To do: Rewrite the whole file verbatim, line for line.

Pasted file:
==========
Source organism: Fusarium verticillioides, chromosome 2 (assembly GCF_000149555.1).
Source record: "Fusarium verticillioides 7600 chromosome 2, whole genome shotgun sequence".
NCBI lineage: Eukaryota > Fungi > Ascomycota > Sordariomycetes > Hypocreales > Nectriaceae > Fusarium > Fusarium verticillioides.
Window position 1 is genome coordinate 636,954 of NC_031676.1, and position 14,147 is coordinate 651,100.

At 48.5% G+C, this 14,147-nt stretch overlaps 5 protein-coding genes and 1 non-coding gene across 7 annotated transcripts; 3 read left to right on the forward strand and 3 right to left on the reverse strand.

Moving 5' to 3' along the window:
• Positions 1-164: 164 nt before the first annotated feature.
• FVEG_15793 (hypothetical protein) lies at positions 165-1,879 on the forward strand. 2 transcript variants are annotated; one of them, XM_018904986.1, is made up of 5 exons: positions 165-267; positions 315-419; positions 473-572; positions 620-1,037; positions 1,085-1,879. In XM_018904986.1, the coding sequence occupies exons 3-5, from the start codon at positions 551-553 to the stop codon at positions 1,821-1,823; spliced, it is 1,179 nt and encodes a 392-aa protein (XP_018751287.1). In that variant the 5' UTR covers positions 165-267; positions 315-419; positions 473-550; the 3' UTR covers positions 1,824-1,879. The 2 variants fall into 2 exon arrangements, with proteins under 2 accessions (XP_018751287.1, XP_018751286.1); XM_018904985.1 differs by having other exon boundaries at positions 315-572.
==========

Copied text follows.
Source organism: Fusarium verticillioides, chromosome 2 (assembly GCF_000149555.1).
Source record: "Fusarium verticillioides 7600 chromosome 2, whole genome shotgun sequence".
NCBI lineage: Eukaryota > Fungi > Ascomycota > Sordariomycetes > Hypocreales > Nectriaceae > Fusarium > Fusarium verticillioides.
Window position 1 is genome coordinate 636,954 of NC_031676.1, and position 14,147 is coordinate 651,100.

At 48.5% G+C, this 14,147-nt stretch overlaps 5 protein-coding genes and 1 non-coding gene across 7 annotated transcripts; 3 read left to right on the forward strand and 3 right to left on the reverse strand.

Moving 5' to 3' along the window:
• Positions 1-164: 164 nt before the first annotated feature.
• FVEG_15793 (hypothetical protein) lies at positions 165-1,879 on the forward strand. 2 transcript variants are annotated; one of them, XM_018904986.1, is made up of 5 exons: positions 165-267; positions 315-419; positions 473-572; positions 620-1,037; positions 1,085-1,879. In XM_018904986.1, the coding sequence occupies exons 3-5, from the start codon at positions 551-553 to the stop codon at positions 1,821-1,823; spliced, it is 1,179 nt and encodes a 392-aa protein (XP_018751287.1). In that variant the 5' UTR covers positions 165-267; positions 315-419; positions 473-550; the 3' UTR covers positions 1,824-1,879. The 2 variants fall into 2 exon arrangements, with proteins under 2 accessions (XP_018751287.1, XP_018751286.1); XM_018904985.1 differs by having other exon boundaries at positions 315-572.